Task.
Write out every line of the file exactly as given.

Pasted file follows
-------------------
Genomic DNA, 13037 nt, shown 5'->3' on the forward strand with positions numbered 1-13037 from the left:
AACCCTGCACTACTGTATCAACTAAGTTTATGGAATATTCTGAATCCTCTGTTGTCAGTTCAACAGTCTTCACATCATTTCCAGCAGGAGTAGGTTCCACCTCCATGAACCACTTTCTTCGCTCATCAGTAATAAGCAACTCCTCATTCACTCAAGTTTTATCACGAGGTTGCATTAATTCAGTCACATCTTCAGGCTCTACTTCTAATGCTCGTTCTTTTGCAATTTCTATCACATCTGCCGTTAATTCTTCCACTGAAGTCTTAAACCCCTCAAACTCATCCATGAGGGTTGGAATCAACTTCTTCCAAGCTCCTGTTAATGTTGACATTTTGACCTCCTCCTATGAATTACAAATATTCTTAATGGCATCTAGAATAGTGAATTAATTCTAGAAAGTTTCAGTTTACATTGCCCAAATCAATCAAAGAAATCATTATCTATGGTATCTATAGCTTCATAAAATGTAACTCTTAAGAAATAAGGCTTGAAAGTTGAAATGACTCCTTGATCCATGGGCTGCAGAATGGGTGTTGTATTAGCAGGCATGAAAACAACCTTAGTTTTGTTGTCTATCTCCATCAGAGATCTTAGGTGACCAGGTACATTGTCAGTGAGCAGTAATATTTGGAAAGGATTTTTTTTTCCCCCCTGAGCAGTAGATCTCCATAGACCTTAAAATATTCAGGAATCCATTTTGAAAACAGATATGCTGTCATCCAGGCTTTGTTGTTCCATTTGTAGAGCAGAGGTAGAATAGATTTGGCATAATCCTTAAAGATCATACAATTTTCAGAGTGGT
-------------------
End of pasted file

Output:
Genomic DNA, 13037 nt, shown 5'->3' on the forward strand with positions numbered 1-13037 from the left:
AACCCTGCACTACTGTATCAACTAAGTTTATGGAATATTCTGAATCCTCTGTTGTCAGTTCAACAGTCTTCACATCATTTCCAGCAGGAGTAGGTTCCACCTCCATGAACCACTTTCTTCGCTCATCAGTAATAAGCAACTCCTCATTCACTCAAGTTTTATCACGAGGTTGCATTAATTCAGTCACATCTTCAGGCTCTACTTCTAATGCTCGTTCTTTTGCAATTTCTATCACATCTGCCGTTAATTCTTCCACTGAAGTCTTAAACCCCTCAAACTCATCCATGAGGGTTGGAATCAACTTCTTCCAAGCTCCTGTTAATGTTGACATTTTGACCTCCTCCTATGAATTACAAATATTCTTAATGGCATCTAGAATAGTGAATTAATTCTAGAAAGTTTCAGTTTACATTGCCCAAATCAATCAAAGAAATCATTATCTATGGTATCTATAGCTTCATAAAATGTAACTCTTAAGAAATAAGGCTTGAAAGTTGAAATGACTCCTTGATCCATGGGCTGCAGAATGGGTGTTGTATTAGCAGGCATGAAAACAACCTTAGTTTTGTTGTCTATCTCCATCAGAGATCTTAGGTGACCAGGTACATTGTCAGTGAGCAGTAATATTTGGAAAGGATTTTTTTTTCCCCCCTGAGCAGTAGATCTCCATAGACCTTAAAATATTCAGGAATCCATTTTGAAAACAGATATGCTGTCATCCAGGCTTTGTTGTTCCATTTGTAGAGCAGAGGTAGAATAGATTTGGCATAATCCTTAAAGATCATACAATTTTCAGAGTGGT